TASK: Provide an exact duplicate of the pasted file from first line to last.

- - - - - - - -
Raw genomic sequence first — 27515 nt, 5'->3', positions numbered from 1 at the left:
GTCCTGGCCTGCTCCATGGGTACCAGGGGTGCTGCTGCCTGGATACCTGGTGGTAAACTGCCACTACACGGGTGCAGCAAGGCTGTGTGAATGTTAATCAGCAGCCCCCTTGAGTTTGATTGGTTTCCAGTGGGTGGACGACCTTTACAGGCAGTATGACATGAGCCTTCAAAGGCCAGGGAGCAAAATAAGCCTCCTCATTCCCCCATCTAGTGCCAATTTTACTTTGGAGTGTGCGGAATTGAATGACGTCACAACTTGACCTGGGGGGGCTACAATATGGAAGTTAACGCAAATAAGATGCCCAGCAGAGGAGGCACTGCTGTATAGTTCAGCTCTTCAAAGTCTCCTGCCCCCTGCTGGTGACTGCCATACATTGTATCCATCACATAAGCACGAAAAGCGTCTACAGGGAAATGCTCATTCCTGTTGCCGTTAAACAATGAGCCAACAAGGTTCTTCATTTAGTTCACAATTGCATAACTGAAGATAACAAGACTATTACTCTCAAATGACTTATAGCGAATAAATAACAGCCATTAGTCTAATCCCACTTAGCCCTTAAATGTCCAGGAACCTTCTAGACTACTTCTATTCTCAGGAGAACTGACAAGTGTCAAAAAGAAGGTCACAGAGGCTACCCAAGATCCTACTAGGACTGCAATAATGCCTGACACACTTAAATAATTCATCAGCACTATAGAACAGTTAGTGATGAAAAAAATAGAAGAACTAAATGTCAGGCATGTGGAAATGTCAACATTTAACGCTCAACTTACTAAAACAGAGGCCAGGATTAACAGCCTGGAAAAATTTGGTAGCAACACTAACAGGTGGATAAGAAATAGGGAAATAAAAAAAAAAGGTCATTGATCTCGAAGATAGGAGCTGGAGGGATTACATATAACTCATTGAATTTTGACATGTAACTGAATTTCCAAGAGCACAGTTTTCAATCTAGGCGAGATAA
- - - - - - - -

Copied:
Raw genomic sequence first — 27515 nt, 5'->3', positions numbered from 1 at the left:
GTCCTGGCCTGCTCCATGGGTACCAGGGGTGCTGCTGCCTGGATACCTGGTGGTAAACTGCCACTACACGGGTGCAGCAAGGCTGTGTGAATGTTAATCAGCAGCCCCCTTGAGTTTGATTGGTTTCCAGTGGGTGGACGACCTTTACAGGCAGTATGACATGAGCCTTCAAAGGCCAGGGAGCAAAATAAGCCTCCTCATTCCCCCATCTAGTGCCAATTTTACTTTGGAGTGTGCGGAATTGAATGACGTCACAACTTGACCTGGGGGGGCTACAATATGGAAGTTAACGCAAATAAGATGCCCAGCAGAGGAGGCACTGCTGTATAGTTCAGCTCTTCAAAGTCTCCTGCCCCCTGCTGGTGACTGCCATACATTGTATCCATCACATAAGCACGAAAAGCGTCTACAGGGAAATGCTCATTCCTGTTGCCGTTAAACAATGAGCCAACAAGGTTCTTCATTTAGTTCACAATTGCATAACTGAAGATAACAAGACTATTACTCTCAAATGACTTATAGCGAATAAATAACAGCCATTAGTCTAATCCCACTTAGCCCTTAAATGTCCAGGAACCTTCTAGACTACTTCTATTCTCAGGAGAACTGACAAGTGTCAAAAAGAAGGTCACAGAGGCTACCCAAGATCCTACTAGGACTGCAATAATGCCTGACACACTTAAATAATTCATCAGCACTATAGAACAGTTAGTGATGAAAAAAATAGAAGAACTAAATGTCAGGCATGTGGAAATGTCAACATTTAACGCTCAACTTACTAAAACAGAGGCCAGGATTAACAGCCTGGAAAAATTTGGTAGCAACACTAACAGGTGGATAAGAAATAGGGAAATAAAAAAAAAAGGTCATTGATCTCGAAGATAGGAGCTGGAGGGATTACATATAACTCATTGAATTTTGACATGTAACTGAATTTCCAAGAGCACAGTTTTCAATCTAGGCGAGATAA